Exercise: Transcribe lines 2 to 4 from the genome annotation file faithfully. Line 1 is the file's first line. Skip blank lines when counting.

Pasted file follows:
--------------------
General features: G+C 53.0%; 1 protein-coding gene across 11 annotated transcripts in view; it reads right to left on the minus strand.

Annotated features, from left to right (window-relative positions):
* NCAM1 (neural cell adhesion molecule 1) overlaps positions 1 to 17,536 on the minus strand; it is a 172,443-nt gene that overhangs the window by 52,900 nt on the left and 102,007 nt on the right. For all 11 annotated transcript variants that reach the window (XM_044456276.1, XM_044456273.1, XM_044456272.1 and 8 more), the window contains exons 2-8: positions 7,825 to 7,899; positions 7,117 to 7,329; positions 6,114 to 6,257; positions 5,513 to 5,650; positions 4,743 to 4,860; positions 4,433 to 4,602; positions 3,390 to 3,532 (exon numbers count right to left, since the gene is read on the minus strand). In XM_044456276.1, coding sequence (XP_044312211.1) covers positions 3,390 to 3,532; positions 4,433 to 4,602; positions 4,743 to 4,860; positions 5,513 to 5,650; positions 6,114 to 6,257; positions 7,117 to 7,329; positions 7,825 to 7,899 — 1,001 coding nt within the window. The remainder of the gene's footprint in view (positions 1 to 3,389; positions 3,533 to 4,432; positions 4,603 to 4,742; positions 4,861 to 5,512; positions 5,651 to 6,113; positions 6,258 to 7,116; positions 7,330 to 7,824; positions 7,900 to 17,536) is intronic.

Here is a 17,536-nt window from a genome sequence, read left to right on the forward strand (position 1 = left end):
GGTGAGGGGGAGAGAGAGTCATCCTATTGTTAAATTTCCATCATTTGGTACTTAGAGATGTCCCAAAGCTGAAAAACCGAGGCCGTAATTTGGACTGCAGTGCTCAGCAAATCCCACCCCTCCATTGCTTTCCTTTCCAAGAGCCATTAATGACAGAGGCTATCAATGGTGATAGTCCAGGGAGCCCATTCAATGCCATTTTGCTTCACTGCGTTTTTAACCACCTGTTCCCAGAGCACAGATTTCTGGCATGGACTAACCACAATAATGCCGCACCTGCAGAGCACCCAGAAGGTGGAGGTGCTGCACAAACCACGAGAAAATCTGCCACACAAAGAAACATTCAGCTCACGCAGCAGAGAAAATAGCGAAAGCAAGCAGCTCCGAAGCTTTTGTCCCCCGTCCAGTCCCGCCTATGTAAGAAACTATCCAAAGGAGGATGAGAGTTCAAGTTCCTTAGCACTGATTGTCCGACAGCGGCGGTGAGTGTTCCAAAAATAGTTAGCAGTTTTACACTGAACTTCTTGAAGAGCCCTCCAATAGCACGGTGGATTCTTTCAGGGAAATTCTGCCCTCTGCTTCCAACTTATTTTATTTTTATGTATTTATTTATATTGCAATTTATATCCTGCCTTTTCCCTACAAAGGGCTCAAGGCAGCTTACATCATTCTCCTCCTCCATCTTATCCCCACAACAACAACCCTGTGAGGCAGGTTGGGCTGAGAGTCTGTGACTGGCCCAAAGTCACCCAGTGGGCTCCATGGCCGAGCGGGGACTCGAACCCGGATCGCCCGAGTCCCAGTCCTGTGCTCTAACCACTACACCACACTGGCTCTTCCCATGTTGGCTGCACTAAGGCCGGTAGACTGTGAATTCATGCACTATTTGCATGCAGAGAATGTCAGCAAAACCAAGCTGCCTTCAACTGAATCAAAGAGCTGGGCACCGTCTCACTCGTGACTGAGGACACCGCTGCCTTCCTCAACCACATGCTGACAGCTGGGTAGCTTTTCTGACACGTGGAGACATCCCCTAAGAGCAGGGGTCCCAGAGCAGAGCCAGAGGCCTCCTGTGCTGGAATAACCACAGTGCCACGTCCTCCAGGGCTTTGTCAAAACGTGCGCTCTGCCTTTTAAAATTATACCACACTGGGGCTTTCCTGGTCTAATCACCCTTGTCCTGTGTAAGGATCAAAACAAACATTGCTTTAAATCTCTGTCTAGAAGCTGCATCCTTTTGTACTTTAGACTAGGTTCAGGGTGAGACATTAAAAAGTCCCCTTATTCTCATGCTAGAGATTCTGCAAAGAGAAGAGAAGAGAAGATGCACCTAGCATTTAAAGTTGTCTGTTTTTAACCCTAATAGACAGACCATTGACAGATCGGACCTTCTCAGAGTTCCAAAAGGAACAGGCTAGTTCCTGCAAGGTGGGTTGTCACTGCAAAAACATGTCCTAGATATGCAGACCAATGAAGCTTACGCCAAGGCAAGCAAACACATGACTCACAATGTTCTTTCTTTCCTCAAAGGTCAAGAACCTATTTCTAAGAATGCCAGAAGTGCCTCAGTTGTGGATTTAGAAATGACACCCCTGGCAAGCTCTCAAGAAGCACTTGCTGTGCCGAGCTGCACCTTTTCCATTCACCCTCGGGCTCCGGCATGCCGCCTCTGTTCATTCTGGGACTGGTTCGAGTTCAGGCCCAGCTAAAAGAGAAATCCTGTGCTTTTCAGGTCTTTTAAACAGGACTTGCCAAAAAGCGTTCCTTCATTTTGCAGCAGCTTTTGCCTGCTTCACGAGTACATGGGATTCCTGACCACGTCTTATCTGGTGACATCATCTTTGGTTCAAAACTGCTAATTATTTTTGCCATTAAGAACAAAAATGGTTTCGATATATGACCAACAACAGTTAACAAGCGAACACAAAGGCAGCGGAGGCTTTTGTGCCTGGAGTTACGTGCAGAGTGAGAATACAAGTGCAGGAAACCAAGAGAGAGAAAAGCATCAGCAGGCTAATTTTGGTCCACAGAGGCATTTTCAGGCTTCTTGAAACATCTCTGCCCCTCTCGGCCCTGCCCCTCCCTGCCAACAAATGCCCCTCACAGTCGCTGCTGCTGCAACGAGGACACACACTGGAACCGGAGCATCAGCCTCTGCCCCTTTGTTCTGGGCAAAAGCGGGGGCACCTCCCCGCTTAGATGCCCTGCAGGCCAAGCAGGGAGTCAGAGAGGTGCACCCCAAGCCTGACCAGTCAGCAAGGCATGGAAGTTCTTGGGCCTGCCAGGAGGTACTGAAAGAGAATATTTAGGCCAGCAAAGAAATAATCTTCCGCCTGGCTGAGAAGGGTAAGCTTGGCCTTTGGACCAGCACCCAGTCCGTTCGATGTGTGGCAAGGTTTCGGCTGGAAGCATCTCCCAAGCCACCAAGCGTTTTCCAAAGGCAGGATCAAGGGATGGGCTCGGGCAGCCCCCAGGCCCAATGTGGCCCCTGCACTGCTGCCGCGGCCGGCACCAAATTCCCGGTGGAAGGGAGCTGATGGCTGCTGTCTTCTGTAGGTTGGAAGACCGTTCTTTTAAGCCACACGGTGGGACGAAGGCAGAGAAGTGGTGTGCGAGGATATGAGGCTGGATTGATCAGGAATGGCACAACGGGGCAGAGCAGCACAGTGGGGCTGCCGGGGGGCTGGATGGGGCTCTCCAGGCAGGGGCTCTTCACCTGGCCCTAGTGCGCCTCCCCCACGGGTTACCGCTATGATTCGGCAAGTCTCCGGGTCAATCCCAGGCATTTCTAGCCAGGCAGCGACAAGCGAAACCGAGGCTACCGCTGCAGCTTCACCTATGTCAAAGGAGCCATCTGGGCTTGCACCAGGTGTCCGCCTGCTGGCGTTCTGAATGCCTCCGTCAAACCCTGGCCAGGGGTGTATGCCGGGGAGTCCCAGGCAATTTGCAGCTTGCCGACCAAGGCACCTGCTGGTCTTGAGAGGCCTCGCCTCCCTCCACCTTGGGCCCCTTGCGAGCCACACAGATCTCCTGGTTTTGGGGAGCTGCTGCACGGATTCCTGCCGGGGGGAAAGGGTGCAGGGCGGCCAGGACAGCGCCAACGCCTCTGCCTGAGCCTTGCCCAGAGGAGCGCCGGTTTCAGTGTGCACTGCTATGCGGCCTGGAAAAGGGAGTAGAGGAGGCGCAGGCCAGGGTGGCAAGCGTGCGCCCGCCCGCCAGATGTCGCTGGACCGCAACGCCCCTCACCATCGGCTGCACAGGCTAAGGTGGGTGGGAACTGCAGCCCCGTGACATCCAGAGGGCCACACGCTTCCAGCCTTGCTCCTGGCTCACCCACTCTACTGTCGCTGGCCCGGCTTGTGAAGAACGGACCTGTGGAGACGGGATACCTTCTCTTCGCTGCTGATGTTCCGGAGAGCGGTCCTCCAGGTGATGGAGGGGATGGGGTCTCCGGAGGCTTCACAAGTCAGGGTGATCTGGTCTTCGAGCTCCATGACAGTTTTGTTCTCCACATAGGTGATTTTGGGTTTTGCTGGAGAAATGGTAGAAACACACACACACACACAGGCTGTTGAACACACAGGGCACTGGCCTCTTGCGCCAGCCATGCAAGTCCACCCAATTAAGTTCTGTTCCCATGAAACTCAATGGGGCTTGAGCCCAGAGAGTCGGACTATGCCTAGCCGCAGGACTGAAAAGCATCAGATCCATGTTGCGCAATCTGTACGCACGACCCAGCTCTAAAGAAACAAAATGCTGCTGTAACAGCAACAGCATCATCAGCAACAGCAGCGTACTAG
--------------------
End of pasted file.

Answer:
Annotated features, from left to right (window-relative positions):
* NCAM1 (neural cell adhesion molecule 1) overlaps positions 1 to 17,536 on the minus strand; it is a 172,443-nt gene that overhangs the window by 52,900 nt on the left and 102,007 nt on the right. For all 11 annotated transcript variants that reach the window (XM_044456276.1, XM_044456273.1, XM_044456272.1 and 8 more), the window contains exons 2-8: positions 7,825 to 7,899; positions 7,117 to 7,329; positions 6,114 to 6,257; positions 5,513 to 5,650; positions 4,743 to 4,860; positions 4,433 to 4,602; positions 3,390 to 3,532 (exon numbers count right to left, since the gene is read on the minus strand). In XM_044456276.1, coding sequence (XP_044312211.1) covers positions 3,390 to 3,532; positions 4,433 to 4,602; positions 4,743 to 4,860; positions 5,513 to 5,650; positions 6,114 to 6,257; positions 7,117 to 7,329; positions 7,825 to 7,899 — 1,001 coding nt within the window. The remainder of the gene's footprint in view (positions 1 to 3,389; positions 3,533 to 4,432; positions 4,603 to 4,742; positions 4,861 to 5,512; positions 5,651 to 6,113; positions 6,258 to 7,116; positions 7,330 to 7,824; positions 7,900 to 17,536) is intronic.

Here is a 17,536-nt window from a genome sequence, read left to right on the forward strand (position 1 = left end):